Phoenix now has backup center, Kia Vaughn, in the starting lineup next to Brianna Turner. Griner led the league in post-up possessions last season according to Synergy Sports by a comfortable margin with 334. All of those possessions must go somewhere else now. The Mercury have adjusted by leaning even more into the abilities of Diana Taurasi and Skylar Diggins-Smith as pick and roll creators and scorers.
Those two guards attempted half of Phoenix’s 74 field goal attempts in the September 1st matchup and shot a combined 10-of-21 on 3-pointers along with 14 assists. The Mercury also had just eight turnovers as a team. Phoenix’s two best players were able to control the game as the Aces didn’t do enough to make them uncomfortable and force others to beat them.
In the first quarter, Jackie Young did a nice job to completely avoid a screen by Vaughn but got knocked out of the play as Taurasi pulled up for a practice shot.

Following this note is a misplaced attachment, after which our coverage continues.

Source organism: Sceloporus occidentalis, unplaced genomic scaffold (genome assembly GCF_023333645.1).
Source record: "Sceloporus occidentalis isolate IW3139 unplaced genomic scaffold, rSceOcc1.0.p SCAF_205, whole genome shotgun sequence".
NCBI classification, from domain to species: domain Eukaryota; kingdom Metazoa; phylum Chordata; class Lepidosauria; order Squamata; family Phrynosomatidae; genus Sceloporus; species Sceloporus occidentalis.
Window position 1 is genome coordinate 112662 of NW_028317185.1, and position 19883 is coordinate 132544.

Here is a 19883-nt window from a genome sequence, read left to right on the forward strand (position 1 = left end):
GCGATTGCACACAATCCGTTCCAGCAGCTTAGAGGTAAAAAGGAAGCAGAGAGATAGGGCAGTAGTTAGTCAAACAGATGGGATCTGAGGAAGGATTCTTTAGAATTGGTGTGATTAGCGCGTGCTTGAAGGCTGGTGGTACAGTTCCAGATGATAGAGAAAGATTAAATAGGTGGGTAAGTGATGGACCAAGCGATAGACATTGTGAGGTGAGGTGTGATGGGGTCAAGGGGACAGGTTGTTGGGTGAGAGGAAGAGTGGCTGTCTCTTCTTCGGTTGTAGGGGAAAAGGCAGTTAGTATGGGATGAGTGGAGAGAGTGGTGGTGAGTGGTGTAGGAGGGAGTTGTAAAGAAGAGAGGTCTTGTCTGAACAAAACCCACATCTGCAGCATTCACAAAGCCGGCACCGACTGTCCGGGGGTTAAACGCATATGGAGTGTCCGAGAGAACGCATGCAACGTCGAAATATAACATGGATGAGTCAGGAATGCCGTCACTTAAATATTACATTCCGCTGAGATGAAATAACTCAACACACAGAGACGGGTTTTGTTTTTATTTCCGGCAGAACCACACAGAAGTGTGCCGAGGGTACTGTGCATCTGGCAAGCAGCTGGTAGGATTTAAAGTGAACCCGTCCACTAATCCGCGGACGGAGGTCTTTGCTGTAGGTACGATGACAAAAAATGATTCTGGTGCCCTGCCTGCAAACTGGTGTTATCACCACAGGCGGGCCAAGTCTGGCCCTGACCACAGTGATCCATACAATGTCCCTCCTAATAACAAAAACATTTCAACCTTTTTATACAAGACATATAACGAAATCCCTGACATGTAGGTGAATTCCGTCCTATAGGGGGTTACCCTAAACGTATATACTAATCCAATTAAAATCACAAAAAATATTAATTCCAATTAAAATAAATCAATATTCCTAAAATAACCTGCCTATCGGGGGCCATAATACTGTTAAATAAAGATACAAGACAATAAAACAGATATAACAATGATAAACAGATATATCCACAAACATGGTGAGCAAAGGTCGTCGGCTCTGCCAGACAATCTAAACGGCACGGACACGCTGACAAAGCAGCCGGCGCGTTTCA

Taurasi drilled another pull-up 3-pointer in a similar situation as Danielle Robinson tried to fight over a screen late in the first half. Now, Taurasi also did make three pretty ridiculous 3-pointers in transition. It may seem unfair to cite those at all. But Taurasi hunting 3-point attempts, even way behind the line and early in the clock, is central to how the Mercury are playing.
Taurasi’s 3-point attempts through Sunday account for 71 percent of her total field goal attempts this season according to Basketball-Reference, up from 2018’s previous career-high of 61 percent.